Back in January, when his chances of winning the French presidency were considered slim, Emmanuel Macron came to Berlin and spelled out what he felt was needed to fix Europe.
“As Jacques Delors said, for Europe we need a vision and a screwdriver,” Macron told an audience at the Humboldt University, citing the former president of the European Commission. “Unfortunately, we currently have a lot of screwdrivers but we are still lacking a vision.”
Now, less than two months after surging to victory in the French election, Macron is filling the void, articulating a path forward for the continent, and crucially, bringing Germany along with him.
That was the main take-away from a meeting of European Union leaders last week in which Macron and German Chancellor Angela Merkel stood side by side at an end-of-summit news conference and sent a message of total unity.
After more than a decade of sputtering and stalling, it may be premature to declare that the Franco-German engine is revving on all cylinders again.
Macron still faces the daunting challenge of delivering on his plans to reform the French economy. Only if he is successful will he end the mutual distrust between Paris and Berlin that has prevented close cooperation in past years.
Merkel, for her part, must win a fourth term in September. If she does, she could still struggle to convince sceptical conservative allies to work with the centrist Macron.
But the past weeks, culminating in the joint appearance in Brussels on Friday, have helped lay to rest two of the big question marks that loomed over Macron’s election victory last month: whether he could maintain the momentum that propelled him into the Elysee Palace, and whether Merkel would be prepared to embrace his ideas on Europe.
For the past decade, as the continent lurched from one crisis to the next, Merkel seemed more comfortable making gradual adjustments to European structures, like tightening screws with a screwdriver, than coming up with inspiring new visions.
Now, with Europe out of acute crisis mode and feeling more confident against a backdrop of economic growth and political disarray in Britain and the United States, the 39-year-old Macron, emboldened by his party’s strong performance in parliamentary elections this month, is stepping into the breach.
In Brussels, he made clear that he would not shy away from confronting countries like Poland and Hungary if their right-wing governments failed to respect European democratic values.
He promised to respond in kind if countries like China and the United States do not play fair on trade. And he pressed his fellow leaders to embrace a more ambitious approach to European defence cooperation.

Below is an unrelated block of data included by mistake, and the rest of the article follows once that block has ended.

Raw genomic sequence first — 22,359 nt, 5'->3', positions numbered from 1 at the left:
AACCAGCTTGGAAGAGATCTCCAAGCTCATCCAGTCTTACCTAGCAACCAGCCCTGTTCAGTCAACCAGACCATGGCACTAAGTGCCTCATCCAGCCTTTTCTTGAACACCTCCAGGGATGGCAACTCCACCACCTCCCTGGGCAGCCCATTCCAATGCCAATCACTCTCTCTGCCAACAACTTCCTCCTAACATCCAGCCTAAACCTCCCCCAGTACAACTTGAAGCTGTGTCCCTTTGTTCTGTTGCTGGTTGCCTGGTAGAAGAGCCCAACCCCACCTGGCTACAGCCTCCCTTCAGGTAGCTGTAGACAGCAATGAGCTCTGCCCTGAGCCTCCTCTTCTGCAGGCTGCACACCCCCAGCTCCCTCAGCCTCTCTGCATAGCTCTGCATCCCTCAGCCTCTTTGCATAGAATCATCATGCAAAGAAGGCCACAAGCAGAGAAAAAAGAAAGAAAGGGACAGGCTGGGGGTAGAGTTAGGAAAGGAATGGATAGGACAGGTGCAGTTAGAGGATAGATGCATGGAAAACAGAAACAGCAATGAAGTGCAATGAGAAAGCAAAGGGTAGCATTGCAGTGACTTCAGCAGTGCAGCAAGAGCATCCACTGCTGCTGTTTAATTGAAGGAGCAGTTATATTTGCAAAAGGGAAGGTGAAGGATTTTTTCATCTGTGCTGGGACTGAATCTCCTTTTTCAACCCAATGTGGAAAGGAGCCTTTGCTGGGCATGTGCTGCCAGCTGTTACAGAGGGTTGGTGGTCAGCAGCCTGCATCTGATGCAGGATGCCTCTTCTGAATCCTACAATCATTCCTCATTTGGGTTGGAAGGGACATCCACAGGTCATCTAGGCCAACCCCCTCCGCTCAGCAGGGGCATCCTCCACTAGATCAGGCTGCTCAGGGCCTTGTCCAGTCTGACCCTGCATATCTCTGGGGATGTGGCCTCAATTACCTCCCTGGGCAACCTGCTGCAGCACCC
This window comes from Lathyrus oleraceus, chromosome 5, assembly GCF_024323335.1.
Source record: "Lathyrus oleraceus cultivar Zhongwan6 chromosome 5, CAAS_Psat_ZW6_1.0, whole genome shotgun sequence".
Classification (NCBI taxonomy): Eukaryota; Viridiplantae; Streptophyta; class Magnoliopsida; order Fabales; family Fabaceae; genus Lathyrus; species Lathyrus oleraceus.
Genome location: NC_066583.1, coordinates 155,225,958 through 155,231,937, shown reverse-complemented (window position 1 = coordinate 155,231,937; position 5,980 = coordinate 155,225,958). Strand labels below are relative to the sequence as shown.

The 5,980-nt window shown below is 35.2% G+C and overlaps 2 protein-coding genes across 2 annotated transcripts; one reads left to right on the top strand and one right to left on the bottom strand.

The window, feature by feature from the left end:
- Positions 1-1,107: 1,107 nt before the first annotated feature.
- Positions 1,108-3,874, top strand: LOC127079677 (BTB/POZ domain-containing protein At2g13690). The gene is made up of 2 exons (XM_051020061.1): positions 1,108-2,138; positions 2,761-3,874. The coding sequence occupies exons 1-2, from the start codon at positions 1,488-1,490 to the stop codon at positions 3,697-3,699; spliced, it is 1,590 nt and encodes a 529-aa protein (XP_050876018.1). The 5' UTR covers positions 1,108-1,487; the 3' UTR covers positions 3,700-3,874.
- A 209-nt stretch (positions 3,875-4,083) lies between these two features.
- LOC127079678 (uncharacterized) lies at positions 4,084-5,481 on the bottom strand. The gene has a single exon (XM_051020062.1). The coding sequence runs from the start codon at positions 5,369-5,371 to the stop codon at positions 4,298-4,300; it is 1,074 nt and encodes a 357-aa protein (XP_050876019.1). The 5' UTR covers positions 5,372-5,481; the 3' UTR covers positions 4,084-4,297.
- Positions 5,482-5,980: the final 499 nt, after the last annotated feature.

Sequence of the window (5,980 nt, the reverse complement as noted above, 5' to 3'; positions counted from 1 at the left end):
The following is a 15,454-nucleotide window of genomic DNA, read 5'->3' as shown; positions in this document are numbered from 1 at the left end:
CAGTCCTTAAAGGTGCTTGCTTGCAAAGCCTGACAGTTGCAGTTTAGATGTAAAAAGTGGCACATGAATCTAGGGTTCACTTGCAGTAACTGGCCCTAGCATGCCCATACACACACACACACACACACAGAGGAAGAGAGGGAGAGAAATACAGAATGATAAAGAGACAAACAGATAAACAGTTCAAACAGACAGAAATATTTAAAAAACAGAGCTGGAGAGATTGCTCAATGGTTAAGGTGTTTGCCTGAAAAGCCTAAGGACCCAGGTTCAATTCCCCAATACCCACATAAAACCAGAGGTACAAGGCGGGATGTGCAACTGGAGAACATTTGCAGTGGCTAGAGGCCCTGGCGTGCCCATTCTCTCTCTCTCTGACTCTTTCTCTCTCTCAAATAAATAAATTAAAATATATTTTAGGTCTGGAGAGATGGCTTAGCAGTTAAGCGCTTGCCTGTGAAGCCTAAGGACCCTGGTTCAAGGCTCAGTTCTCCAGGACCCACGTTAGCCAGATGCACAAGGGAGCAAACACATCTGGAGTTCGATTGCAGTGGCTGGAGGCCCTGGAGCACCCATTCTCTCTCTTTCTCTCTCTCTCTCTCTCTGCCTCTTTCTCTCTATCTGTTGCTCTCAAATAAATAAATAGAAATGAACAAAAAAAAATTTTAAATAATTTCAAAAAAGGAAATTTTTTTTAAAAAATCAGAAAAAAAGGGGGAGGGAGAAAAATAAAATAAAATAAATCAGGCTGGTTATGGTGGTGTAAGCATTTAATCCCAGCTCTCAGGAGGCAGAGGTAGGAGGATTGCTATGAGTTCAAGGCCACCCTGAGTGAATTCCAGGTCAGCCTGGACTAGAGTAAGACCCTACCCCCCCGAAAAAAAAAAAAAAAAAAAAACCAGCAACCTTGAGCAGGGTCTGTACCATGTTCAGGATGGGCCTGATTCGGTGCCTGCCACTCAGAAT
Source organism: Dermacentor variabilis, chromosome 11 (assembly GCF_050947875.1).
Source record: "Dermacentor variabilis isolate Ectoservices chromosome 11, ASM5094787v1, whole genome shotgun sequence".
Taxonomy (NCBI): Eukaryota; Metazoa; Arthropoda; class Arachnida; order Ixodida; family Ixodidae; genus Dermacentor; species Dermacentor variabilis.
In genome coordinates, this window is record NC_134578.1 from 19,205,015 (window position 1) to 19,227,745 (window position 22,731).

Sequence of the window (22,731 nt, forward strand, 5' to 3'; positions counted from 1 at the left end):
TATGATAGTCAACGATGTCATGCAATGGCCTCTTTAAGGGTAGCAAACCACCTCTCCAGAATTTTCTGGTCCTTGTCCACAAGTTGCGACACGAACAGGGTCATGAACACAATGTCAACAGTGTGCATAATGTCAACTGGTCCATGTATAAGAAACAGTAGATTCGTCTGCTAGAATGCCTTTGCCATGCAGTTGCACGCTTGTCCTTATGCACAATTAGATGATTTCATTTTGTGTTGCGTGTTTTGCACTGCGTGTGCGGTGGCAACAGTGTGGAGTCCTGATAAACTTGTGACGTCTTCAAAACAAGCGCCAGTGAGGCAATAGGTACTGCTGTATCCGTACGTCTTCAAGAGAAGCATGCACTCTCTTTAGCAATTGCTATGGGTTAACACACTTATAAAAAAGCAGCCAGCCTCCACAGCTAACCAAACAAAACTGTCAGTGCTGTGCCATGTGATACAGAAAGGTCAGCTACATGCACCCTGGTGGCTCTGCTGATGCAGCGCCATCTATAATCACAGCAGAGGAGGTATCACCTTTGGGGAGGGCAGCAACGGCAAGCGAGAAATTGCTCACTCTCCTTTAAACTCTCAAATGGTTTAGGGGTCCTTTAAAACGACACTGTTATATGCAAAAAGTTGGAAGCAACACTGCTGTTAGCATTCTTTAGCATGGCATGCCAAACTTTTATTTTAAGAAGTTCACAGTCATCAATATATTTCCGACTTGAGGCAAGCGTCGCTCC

On all three of these issues, Merkel’s instinct in the past would have been to soft-pedal out of concern for sensitivities in Warsaw, Budapest, Washington, Beijing and – on the issue of defence – in Germany.
But in Brussels she threw her full weight behind Macron. This did not go unnoticed in other EU delegations, particularly among eastern Europeans unsettled by the looming departure of Britain and the erratic U.S. presidency of Donald Trump.
“If the (Franco-German) engine works too well it is not always the best for the EU,” said a senior EU diplomat from an eastern country. “We hope that they will be wise enough to control their speed.”
Officials in Britain and the United States are also uneasy.
A more confident, assertive Europe is likely to be a tougher counterpart in Brexit negotiations. At the summit, British Prime Minister Theresa May looked diminished and defensive next to the rejuvenated duo of Merkel and Macron.
While applauding the political momentum in Europe generated by Macron’s victory over far-right leader Marine Le Pen, Charles Kupchan, a former European adviser to U.S. President Barack Obama, expressed concern that a bolder, brasher Europe might end up defining itself in opposition to Washington.
“I worry about that,” Kupchan said. “The worst outcome is a revived European project that is in part about breaking with the United States.”
That seems unlikely given Merkel’s Atlanticist leanings.
But with an election looming, she has shown a willingness speak out more forcefully against the Trump administration, which is deeply unpopular in Germany.
Earlier this month, she surprised people at home and abroad by stating that Europe may not be able to rely on the United States any longer and must prepare to fend for itself.
Whether she persists with this defiant line at a G20 summit she will host in Hamburg on July 7-8 will be telling.
One of Europe’s biggest challenges, reform of the euro zone, was not a major topic at the meeting of EU leaders in Brussels.
But it is the focus of intense talks between Berlin and Paris ahead of a meeting of the two governments a week after the G20 in which a number of new bilateral initiatives are expected to be unveiled.
Here too, Merkel has shown a readiness to move towards Macron.
Speaking at an industry conference in Berlin last week before the EU summit, she surprised members of her own party by expressing an openness to two of Macron’s most controversial ideas – the creation of a budget and a finance minister for the euro zone.
“That really got people’s attention,” said a senior French official who is involved in the preparations of the Franco-German meeting. “Paris and Berlin are edging closer than they have been in a very long time.”